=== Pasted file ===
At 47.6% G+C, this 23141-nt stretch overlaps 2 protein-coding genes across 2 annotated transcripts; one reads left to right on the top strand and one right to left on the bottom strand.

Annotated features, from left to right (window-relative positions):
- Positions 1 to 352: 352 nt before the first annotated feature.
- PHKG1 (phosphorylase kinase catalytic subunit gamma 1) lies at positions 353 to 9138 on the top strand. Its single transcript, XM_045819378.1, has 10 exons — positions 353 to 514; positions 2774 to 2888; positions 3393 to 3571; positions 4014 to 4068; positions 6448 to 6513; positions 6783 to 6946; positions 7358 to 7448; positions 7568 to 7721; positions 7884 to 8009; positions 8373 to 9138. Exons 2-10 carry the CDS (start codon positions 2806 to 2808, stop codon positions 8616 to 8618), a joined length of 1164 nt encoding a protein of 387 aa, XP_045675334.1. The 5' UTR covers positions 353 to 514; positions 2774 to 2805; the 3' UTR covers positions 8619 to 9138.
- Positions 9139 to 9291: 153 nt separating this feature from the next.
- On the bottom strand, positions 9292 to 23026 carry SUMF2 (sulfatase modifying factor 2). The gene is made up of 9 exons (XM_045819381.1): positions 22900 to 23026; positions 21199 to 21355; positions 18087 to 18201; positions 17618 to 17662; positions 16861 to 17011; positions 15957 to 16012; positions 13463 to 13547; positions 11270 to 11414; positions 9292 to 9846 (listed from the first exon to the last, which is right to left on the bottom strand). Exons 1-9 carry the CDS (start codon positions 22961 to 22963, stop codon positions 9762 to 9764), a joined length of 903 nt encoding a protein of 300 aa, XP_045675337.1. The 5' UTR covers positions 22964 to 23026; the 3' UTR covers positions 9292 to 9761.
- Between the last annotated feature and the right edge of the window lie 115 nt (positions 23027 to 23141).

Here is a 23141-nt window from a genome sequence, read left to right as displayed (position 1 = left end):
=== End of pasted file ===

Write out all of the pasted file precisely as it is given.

At 47.6% G+C, this 23141-nt stretch overlaps 2 protein-coding genes across 2 annotated transcripts; one reads left to right on the top strand and one right to left on the bottom strand.

Annotated features, from left to right (window-relative positions):
- Positions 1 to 352: 352 nt before the first annotated feature.
- PHKG1 (phosphorylase kinase catalytic subunit gamma 1) lies at positions 353 to 9138 on the top strand. Its single transcript, XM_045819378.1, has 10 exons — positions 353 to 514; positions 2774 to 2888; positions 3393 to 3571; positions 4014 to 4068; positions 6448 to 6513; positions 6783 to 6946; positions 7358 to 7448; positions 7568 to 7721; positions 7884 to 8009; positions 8373 to 9138. Exons 2-10 carry the CDS (start codon positions 2806 to 2808, stop codon positions 8616 to 8618), a joined length of 1164 nt encoding a protein of 387 aa, XP_045675334.1. The 5' UTR covers positions 353 to 514; positions 2774 to 2805; the 3' UTR covers positions 8619 to 9138.
- Positions 9139 to 9291: 153 nt separating this feature from the next.
- On the bottom strand, positions 9292 to 23026 carry SUMF2 (sulfatase modifying factor 2). The gene is made up of 9 exons (XM_045819381.1): positions 22900 to 23026; positions 21199 to 21355; positions 18087 to 18201; positions 17618 to 17662; positions 16861 to 17011; positions 15957 to 16012; positions 13463 to 13547; positions 11270 to 11414; positions 9292 to 9846 (listed from the first exon to the last, which is right to left on the bottom strand). Exons 1-9 carry the CDS (start codon positions 22961 to 22963, stop codon positions 9762 to 9764), a joined length of 903 nt encoding a protein of 300 aa, XP_045675337.1. The 5' UTR covers positions 22964 to 23026; the 3' UTR covers positions 9292 to 9761.
- Between the last annotated feature and the right edge of the window lie 115 nt (positions 23027 to 23141).

Here is a 23141-nt window from a genome sequence, read left to right as displayed (position 1 = left end):